National Association of Realtors (NAR) Settlement – Blog 1

This is the first in a series of four blog posts intended to address the recent NAR settlement from March 15, 2024.

The Claim, Background and Settlement

A settlement was reached March 15, 2024, with the National Association of Realtors (NAR) regarding a lawsuit brought by home sellers claiming that agents were inflating sales commissions.  It is important to understand the context of the claim and the settlement.

The basis of the claim centered around the MLS’ rules regarding cooperative compensation.  The rule was introduced in the 1990s in response to calls by consumer protection advocates seeking to improve buyer representation.  The rule called for agents working with sellers to advertise in the MLS the cooperative commission the seller was offering to an agent working with a buyer that was successful at putting a property for sale under contract.  The intent was to clearly communicate the offer of compensation to an agent representing the buyer even though the compensation was actually paid for by the seller.  The claim is this was a form of antitrust, resulting in higher commissions and reduced competition.  For purposes of this series, keep in mind the lawsuit was brought by home sellers and not buyers.

NAR reached a settlement on the lawsuit for $418 million.  NAR deemed it was better for the industry group, its members, and the American consumers to settle the case versus protract the litigation through the process and appeals.  A settlement does not acknowledge or admit guilt and NAR maintains no wrongdoing as it relates to MLS or compensation rules.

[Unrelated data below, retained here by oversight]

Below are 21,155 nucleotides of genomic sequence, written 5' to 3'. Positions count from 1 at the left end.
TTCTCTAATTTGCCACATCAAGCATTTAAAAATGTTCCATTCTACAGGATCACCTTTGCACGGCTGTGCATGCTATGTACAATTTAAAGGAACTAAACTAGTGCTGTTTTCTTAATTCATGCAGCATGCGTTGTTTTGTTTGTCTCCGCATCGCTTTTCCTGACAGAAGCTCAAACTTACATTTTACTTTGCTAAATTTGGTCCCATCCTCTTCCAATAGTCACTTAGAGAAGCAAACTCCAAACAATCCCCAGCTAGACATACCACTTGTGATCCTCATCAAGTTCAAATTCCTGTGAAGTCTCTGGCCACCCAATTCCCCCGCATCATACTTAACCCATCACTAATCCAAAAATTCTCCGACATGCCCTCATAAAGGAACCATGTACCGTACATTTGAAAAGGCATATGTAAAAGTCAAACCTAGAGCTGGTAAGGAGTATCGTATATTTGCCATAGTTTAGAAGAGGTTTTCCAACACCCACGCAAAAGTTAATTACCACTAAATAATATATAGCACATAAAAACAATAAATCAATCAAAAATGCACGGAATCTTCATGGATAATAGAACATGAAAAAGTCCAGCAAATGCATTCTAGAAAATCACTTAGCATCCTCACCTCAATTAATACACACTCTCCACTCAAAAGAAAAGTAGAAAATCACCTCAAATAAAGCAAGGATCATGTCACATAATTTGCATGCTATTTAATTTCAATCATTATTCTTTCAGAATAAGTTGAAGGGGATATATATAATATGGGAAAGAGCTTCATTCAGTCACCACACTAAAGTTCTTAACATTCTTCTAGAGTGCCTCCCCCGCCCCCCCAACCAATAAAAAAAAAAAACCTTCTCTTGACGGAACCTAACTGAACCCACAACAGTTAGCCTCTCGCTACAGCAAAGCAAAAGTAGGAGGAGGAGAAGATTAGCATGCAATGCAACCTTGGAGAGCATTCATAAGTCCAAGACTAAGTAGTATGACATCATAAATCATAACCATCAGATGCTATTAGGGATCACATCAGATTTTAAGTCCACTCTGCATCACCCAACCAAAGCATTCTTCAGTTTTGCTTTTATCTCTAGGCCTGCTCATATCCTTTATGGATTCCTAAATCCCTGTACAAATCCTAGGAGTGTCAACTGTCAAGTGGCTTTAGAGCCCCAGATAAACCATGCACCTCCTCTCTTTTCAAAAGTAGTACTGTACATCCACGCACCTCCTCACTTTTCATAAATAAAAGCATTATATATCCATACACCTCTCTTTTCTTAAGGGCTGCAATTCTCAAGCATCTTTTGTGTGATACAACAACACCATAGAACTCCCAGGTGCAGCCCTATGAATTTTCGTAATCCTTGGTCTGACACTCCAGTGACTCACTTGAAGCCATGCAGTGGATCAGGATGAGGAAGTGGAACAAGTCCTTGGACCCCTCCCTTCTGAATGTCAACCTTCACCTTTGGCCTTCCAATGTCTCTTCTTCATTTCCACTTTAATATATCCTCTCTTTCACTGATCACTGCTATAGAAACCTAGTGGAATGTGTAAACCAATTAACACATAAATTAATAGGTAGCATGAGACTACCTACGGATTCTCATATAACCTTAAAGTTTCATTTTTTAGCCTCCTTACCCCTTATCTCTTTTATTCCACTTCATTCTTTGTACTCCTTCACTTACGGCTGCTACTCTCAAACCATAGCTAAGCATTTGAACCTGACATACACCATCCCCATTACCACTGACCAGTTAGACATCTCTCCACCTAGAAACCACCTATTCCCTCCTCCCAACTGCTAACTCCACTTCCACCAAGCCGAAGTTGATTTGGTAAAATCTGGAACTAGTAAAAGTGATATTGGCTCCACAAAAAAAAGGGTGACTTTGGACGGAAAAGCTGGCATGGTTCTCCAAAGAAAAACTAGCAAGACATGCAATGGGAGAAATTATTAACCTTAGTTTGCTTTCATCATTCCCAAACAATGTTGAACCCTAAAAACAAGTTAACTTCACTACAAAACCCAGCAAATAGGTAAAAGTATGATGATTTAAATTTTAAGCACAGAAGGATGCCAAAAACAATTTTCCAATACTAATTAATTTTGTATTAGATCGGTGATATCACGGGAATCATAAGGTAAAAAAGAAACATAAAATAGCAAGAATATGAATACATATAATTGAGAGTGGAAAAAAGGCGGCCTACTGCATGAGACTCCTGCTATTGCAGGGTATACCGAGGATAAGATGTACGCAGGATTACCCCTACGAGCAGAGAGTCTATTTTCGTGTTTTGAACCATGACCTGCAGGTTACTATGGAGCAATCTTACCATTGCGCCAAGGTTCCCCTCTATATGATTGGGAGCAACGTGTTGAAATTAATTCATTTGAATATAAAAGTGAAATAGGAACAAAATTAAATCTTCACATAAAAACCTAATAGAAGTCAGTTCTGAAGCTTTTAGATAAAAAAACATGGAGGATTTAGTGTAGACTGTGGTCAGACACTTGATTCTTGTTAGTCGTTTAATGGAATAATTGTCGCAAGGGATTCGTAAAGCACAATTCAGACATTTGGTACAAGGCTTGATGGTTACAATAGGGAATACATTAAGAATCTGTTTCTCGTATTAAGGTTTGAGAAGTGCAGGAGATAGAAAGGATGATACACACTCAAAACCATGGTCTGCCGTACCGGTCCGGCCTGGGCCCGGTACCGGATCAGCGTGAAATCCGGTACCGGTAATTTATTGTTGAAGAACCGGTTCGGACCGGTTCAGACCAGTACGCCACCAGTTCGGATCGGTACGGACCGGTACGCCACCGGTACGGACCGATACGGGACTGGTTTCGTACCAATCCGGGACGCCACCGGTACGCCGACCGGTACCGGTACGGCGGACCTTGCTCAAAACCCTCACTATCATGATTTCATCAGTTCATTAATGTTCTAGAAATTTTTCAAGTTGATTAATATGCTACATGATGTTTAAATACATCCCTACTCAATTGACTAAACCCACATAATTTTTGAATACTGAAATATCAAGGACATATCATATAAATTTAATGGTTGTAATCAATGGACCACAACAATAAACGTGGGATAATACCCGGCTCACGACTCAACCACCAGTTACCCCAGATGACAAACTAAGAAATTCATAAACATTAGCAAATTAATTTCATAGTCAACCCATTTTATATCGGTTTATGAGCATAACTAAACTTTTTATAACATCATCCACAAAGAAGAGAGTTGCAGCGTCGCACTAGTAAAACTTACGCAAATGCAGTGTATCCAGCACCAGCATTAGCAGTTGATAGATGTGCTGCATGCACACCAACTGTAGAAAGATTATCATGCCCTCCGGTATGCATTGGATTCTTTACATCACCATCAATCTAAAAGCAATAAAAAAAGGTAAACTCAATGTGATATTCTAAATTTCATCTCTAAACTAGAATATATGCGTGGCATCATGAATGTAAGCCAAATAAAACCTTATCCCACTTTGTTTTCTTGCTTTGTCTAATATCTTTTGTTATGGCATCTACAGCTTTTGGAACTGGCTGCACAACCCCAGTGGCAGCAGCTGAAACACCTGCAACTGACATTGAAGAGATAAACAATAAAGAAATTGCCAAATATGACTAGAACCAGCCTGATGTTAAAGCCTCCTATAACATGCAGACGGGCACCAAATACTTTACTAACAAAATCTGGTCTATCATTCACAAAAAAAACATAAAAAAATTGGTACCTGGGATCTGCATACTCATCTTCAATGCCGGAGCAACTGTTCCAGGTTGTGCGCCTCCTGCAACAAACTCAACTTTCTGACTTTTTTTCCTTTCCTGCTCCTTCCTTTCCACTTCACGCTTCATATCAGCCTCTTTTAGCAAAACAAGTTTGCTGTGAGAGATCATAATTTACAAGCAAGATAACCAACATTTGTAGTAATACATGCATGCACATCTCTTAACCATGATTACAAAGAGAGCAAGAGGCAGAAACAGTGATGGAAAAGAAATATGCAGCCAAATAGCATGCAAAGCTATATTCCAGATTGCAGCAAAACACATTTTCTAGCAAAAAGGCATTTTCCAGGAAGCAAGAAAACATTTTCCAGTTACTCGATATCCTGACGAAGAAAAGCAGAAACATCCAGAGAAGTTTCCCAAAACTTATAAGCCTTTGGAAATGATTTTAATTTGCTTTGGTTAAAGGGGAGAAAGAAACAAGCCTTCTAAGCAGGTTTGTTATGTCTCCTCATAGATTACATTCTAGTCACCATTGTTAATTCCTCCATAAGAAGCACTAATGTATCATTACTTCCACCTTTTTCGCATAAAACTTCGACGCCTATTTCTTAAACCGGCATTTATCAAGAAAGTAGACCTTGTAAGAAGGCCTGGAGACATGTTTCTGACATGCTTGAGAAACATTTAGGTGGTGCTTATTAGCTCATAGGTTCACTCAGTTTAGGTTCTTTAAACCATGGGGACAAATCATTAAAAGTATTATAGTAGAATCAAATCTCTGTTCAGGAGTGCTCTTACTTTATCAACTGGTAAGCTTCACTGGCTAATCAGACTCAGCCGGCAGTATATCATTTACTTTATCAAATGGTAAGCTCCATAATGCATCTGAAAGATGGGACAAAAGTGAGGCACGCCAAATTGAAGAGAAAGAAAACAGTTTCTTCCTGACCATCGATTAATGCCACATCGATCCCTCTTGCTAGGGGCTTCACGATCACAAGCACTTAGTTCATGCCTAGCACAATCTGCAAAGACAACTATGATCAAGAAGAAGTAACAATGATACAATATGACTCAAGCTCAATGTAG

The model up to this point has worked from a position where sellers incentivized buyers to purchase their home over another and this included offering compensation to a buyer’s agent representing a buyer.  We have seen this throughout the years and the changes it brings based upon market conditions.  Twenty years ago, when it was a buyer’s market, it was not uncommon for sellers to offer in addition to compensation a year of pre-paid HOA dues, or a brand-new Vespa or even a luxury car to entice a buyer.  More recently we have seen sellers in what is still a seller’s market, offering struggling buyers, a concession at closing to cover lender financing options for buydowns of the interest rate that can amount to tens of thousands of dollars.  The question amongst the sellers behind the lawsuit was if they were offering little or no compensation to a buyer’s agent were their homes being overlooked and not shown by agents working with buyers.

So what does the settlement do?  Check out our next blog for the details.

Realtors are still your best asset for protecting and preserving your real estate and the generated wealth creation coming from your home.


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